Sunday, March 27, 2011

Tono, Washington

If anyone is wondering, USGS Earth Explorer sometimes publishes upside down historic aerial photos, thereby making it easy for people to mistake one town for another. On the original version of this post I used an upside down version of Bucoda, Tono's neighbor to the northwest. 


Below is the real Tono, circa 1941, well past its prime. But, you can still see where the town certainly was.



Source: USGS Earth Exporer

Halfway through a random Sunday drive through southern Thurston County, I thought it might be interesting to see if we could get all the way up to the old Tono townsite. I'd read about Tono before, and after looking at where the old town was on a map, I thought there was no way the current landowners (Transalta) left the Tono Road open so anyone could drive up.

The road is no only still open, but paved with plenty of places to pull out and take a look. Transalata would probably prefer you not hike out too far, but let's just say its possible.

We made it all the way to the old town site. From the road you can see at least one old building, but other than that, there is no real evidence that anything at all existed here.


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This is most likely because of the extensive strip mining in the area since the town went into decline in the early 1930s. Tono was a coal town, and specifically, a coal for trains town. When the switch was made to diesel, towns like Tono had no real reason to exist.

The most interesting thing was locating an aerial photo of Tono (above). That shot is from June 1941, a probably catches Tono on its very last steps out. More than 20 years past its peak, there is very little on that photo that still exists today and much of what is the north part of town, is no under water  in two sediment ponds.

Tono from Asahel Curtis Photo Company Photographs from UW Special Collections (more photos):


















6 comments:

chad360 said...

Great article & what a fun adventure.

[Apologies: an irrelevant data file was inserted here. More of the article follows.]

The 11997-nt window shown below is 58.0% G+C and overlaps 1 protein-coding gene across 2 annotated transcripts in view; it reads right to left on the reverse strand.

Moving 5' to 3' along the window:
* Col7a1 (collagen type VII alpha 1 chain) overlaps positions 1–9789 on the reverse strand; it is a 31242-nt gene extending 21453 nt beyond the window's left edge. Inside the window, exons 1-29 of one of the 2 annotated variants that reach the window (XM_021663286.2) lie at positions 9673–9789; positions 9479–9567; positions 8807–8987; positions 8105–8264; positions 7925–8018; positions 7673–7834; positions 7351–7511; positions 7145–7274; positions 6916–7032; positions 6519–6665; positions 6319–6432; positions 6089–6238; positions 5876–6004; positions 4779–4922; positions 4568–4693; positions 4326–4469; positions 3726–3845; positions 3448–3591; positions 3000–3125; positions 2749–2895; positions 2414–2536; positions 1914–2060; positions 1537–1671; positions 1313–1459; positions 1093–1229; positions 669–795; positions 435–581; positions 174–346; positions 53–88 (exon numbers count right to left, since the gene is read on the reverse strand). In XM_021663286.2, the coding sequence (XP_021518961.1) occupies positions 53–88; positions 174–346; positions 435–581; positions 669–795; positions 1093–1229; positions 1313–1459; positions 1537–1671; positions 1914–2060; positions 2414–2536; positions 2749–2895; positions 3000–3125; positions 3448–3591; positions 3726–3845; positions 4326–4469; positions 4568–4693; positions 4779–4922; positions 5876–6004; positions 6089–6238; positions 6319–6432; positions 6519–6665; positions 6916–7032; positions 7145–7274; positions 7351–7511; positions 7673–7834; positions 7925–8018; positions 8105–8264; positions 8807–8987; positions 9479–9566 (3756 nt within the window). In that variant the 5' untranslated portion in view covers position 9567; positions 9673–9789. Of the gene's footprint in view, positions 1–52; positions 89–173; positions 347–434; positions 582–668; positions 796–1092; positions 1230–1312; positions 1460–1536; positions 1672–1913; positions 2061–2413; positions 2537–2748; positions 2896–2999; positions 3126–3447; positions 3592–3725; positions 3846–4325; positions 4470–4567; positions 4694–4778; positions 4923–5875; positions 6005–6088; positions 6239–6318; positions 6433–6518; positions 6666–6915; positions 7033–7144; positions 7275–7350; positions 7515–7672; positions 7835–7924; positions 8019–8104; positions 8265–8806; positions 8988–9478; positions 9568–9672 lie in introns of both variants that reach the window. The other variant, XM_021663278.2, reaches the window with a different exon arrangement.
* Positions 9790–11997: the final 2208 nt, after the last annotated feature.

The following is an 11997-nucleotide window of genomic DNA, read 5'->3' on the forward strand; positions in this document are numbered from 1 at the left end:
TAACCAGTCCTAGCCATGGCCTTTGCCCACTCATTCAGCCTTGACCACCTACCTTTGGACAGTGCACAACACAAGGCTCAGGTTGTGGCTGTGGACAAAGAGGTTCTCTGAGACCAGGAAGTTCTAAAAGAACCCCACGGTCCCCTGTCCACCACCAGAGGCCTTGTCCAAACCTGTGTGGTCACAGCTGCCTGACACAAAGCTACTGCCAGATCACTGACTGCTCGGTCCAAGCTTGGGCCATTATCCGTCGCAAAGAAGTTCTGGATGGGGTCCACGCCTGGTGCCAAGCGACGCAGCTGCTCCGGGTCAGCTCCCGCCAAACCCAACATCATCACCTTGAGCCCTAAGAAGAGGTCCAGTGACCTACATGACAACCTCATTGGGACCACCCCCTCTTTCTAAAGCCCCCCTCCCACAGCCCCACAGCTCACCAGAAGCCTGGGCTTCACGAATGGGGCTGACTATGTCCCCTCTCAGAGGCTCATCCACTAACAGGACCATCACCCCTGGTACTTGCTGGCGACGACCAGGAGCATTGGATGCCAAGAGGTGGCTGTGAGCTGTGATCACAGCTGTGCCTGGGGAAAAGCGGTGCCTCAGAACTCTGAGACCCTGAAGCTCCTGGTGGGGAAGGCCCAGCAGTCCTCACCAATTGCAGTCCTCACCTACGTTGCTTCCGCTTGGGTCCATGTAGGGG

Sam said...

Well done, Emmett. I would like to share this with the Secretary of State Historical Records Committee.

Sam Cagle

Emmett said...

Thanks Chad and Sam!

I'm hoping to be able to go back soon and take a quick hike around. Just from the photos I was able to play with today, seems like nothing at all is left.

But, would be interesting to see what there is to see.

Emmett said...

Just in case someone wonders, the original aerial I put up with this post was of Bucodo circa 1941, not Tono. I made the mistake because it was published upside down by USGS, throwing me off.

I had double checked it with Bucoda to be sure, but it being upside down and some features seemingly perfectly matching up with the Tono site, I assumed the best.

I have it all figured out now, I'll post new aerials soon.

Thad Curtz said...

Children picking up our bones
Will never know that these were once
As quick as foxes on the hill;

And that in autumn, when the grapes
Made sharp air sharper by their smell
These had a being, breathing frost;

(The opening of Wallace Stevens' "Postcard from a Volcano")

Best wishes,
Thad

a0d9f5de-5b50-11e5-8716-bb1f6c19964e said...

Back in 1974 my 4th grade class (we were a 4th/5th combination class)from John Rogers Elementary in Olympia made a trip to the coal mine in Centralia. in the middle of that afternoon the bus took us to Tono. Even then, there was just a single house (still occupied at the time...this must have been one of the last years the Hevaldas were still living there)and a sign. I remember being fascinated as a 10 year old boy that a town could just disappear and how cool it was that this little remnant of the past was still there. I could have sworn at the time they told us that the house was occupied by 2 elderly sisters, but from what I've seen online it must have been Mr. and Mrs. Hevalda. That little stop made a huge impression...I'm 50 now and still think about it! Tony